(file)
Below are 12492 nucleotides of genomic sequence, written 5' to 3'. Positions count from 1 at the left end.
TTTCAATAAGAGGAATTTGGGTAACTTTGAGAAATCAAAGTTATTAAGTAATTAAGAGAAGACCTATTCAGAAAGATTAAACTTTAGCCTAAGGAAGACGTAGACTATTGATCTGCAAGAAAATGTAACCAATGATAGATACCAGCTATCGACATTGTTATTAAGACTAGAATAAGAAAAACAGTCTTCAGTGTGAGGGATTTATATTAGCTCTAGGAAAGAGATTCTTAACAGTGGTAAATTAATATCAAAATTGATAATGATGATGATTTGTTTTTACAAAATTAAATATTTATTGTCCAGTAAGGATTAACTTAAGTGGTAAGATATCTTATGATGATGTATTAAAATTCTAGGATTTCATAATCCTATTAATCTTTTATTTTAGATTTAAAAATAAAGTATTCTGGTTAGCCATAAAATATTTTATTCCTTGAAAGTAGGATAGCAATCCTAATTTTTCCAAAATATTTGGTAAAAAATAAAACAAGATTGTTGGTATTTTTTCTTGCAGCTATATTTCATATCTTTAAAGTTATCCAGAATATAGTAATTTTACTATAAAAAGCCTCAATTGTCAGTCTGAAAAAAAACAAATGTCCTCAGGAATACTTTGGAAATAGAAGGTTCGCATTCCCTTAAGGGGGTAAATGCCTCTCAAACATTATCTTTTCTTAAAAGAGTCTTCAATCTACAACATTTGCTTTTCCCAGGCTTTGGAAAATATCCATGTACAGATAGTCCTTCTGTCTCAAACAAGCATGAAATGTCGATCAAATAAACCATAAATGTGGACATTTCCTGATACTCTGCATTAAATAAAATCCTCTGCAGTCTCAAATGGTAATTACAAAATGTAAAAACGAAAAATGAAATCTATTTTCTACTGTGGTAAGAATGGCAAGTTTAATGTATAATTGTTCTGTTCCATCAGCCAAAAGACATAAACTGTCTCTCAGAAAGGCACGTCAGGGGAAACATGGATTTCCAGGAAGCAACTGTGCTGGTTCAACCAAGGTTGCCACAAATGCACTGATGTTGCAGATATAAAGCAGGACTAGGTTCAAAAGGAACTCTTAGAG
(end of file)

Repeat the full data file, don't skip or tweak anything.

Below are 12492 nucleotides of genomic sequence, written 5' to 3'. Positions count from 1 at the left end.
TTTCAATAAGAGGAATTTGGGTAACTTTGAGAAATCAAAGTTATTAAGTAATTAAGAGAAGACCTATTCAGAAAGATTAAACTTTAGCCTAAGGAAGACGTAGACTATTGATCTGCAAGAAAATGTAACCAATGATAGATACCAGCTATCGACATTGTTATTAAGACTAGAATAAGAAAAACAGTCTTCAGTGTGAGGGATTTATATTAGCTCTAGGAAAGAGATTCTTAACAGTGGTAAATTAATATCAAAATTGATAATGATGATGATTTGTTTTTACAAAATTAAATATTTATTGTCCAGTAAGGATTAACTTAAGTGGTAAGATATCTTATGATGATGTATTAAAATTCTAGGATTTCATAATCCTATTAATCTTTTATTTTAGATTTAAAAATAAAGTATTCTGGTTAGCCATAAAATATTTTATTCCTTGAAAGTAGGATAGCAATCCTAATTTTTCCAAAATATTTGGTAAAAAATAAAACAAGATTGTTGGTATTTTTTCTTGCAGCTATATTTCATATCTTTAAAGTTATCCAGAATATAGTAATTTTACTATAAAAAGCCTCAATTGTCAGTCTGAAAAAAAACAAATGTCCTCAGGAATACTTTGGAAATAGAAGGTTCGCATTCCCTTAAGGGGGTAAATGCCTCTCAAACATTATCTTTTCTTAAAAGAGTCTTCAATCTACAACATTTGCTTTTCCCAGGCTTTGGAAAATATCCATGTACAGATAGTCCTTCTGTCTCAAACAAGCATGAAATGTCGATCAAATAAACCATAAATGTGGACATTTCCTGATACTCTGCATTAAATAAAATCCTCTGCAGTCTCAAATGGTAATTACAAAATGTAAAAACGAAAAATGAAATCTATTTTCTACTGTGGTAAGAATGGCAAGTTTAATGTATAATTGTTCTGTTCCATCAGCCAAAAGACATAAACTGTCTCTCAGAAAGGCACGTCAGGGGAAACATGGATTTCCAGGAAGCAACTGTGCTGGTTCAACCAAGGTTGCCACAAATGCACTGATGTTGCAGATATAAAGCAGGACTAGGTTCAAAAGGAACTCTTAGAG